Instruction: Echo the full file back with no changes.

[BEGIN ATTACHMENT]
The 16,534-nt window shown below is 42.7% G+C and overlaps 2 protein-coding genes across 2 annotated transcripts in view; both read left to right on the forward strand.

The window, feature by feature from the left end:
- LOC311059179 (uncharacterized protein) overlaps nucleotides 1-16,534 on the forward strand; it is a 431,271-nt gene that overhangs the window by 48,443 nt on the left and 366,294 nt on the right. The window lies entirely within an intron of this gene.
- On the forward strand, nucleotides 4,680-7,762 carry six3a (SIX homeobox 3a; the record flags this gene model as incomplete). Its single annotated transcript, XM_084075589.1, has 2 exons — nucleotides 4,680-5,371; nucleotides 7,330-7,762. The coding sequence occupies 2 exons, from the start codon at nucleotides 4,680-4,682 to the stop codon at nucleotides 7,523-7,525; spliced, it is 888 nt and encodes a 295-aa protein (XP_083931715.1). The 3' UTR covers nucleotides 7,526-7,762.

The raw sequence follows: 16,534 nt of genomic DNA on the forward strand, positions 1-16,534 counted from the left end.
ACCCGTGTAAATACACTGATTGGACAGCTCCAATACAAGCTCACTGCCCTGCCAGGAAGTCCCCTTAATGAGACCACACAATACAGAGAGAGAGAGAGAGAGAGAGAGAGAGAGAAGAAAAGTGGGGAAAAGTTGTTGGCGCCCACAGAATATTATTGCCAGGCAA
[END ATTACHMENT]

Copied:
The 16,534-nt window shown below is 42.7% G+C and overlaps 2 protein-coding genes across 2 annotated transcripts in view; both read left to right on the forward strand.

The window, feature by feature from the left end:
- LOC311059179 (uncharacterized protein) overlaps nucleotides 1-16,534 on the forward strand; it is a 431,271-nt gene that overhangs the window by 48,443 nt on the left and 366,294 nt on the right. The window lies entirely within an intron of this gene.
- On the forward strand, nucleotides 4,680-7,762 carry six3a (SIX homeobox 3a; the record flags this gene model as incomplete). Its single annotated transcript, XM_084075589.1, has 2 exons — nucleotides 4,680-5,371; nucleotides 7,330-7,762. The coding sequence occupies 2 exons, from the start codon at nucleotides 4,680-4,682 to the stop codon at nucleotides 7,523-7,525; spliced, it is 888 nt and encodes a 295-aa protein (XP_083931715.1). The 3' UTR covers nucleotides 7,526-7,762.

The raw sequence follows: 16,534 nt of genomic DNA on the forward strand, positions 1-16,534 counted from the left end.
ACCCGTGTAAATACACTGATTGGACAGCTCCAATACAAGCTCACTGCCCTGCCAGGAAGTCCCCTTAATGAGACCACACAATACAGAGAGAGAGAGAGAGAGAGAGAGAGAGAGAAGAAAAGTGGGGAAAAGTTGTTGGCGCCCACAGAATATTATTGCCAGGCAA